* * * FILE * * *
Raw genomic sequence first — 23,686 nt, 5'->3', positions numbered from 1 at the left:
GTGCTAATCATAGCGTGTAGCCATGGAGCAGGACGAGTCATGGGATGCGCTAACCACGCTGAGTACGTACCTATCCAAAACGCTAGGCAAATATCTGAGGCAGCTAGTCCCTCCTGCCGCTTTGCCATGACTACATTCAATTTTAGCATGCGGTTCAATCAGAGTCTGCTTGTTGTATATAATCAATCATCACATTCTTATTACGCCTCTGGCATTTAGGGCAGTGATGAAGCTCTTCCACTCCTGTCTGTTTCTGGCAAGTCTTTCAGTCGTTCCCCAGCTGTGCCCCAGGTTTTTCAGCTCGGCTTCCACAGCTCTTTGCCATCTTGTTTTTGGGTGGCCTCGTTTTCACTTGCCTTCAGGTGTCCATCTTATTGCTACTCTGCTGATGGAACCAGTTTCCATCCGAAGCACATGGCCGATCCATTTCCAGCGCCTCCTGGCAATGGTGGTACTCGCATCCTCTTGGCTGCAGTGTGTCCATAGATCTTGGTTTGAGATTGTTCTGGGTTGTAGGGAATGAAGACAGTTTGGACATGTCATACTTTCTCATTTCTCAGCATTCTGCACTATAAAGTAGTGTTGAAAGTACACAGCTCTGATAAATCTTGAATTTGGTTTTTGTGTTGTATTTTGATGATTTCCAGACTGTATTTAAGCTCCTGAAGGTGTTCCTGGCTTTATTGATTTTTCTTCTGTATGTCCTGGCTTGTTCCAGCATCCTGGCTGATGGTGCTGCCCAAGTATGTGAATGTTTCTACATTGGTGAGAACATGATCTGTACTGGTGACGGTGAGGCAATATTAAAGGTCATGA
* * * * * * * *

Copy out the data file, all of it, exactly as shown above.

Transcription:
Raw genomic sequence first — 23,686 nt, 5'->3', positions numbered from 1 at the left:
GTGCTAATCATAGCGTGTAGCCATGGAGCAGGACGAGTCATGGGATGCGCTAACCACGCTGAGTACGTACCTATCCAAAACGCTAGGCAAATATCTGAGGCAGCTAGTCCCTCCTGCCGCTTTGCCATGACTACATTCAATTTTAGCATGCGGTTCAATCAGAGTCTGCTTGTTGTATATAATCAATCATCACATTCTTATTACGCCTCTGGCATTTAGGGCAGTGATGAAGCTCTTCCACTCCTGTCTGTTTCTGGCAAGTCTTTCAGTCGTTCCCCAGCTGTGCCCCAGGTTTTTCAGCTCGGCTTCCACAGCTCTTTGCCATCTTGTTTTTGGGTGGCCTCGTTTTCACTTGCCTTCAGGTGTCCATCTTATTGCTACTCTGCTGATGGAACCAGTTTCCATCCGAAGCACATGGCCGATCCATTTCCAGCGCCTCCTGGCAATGGTGGTACTCGCATCCTCTTGGCTGCAGTGTGTCCATAGATCTTGGTTTGAGATTGTTCTGGGTTGTAGGGAATGAAGACAGTTTGGACATGTCATACTTTCTCATTTCTCAGCATTCTGCACTATAAAGTAGTGTTGAAAGTACACAGCTCTGATAAATCTTGAATTTGGTTTTTGTGTTGTATTTTGATGATTTCCAGACTGTATTTAAGCTCCTGAAGGTGTTCCTGGCTTTATTGATTTTTCTTCTGTATGTCCTGGCTTGTTCCAGCATCCTGGCTGATGGTGCTGCCCAAGTATGTGAATGTTTCTACATTGGTGAGAACATGATCTGTACTGGTGACGGTGAGGCAATATTAAAGGTCATGA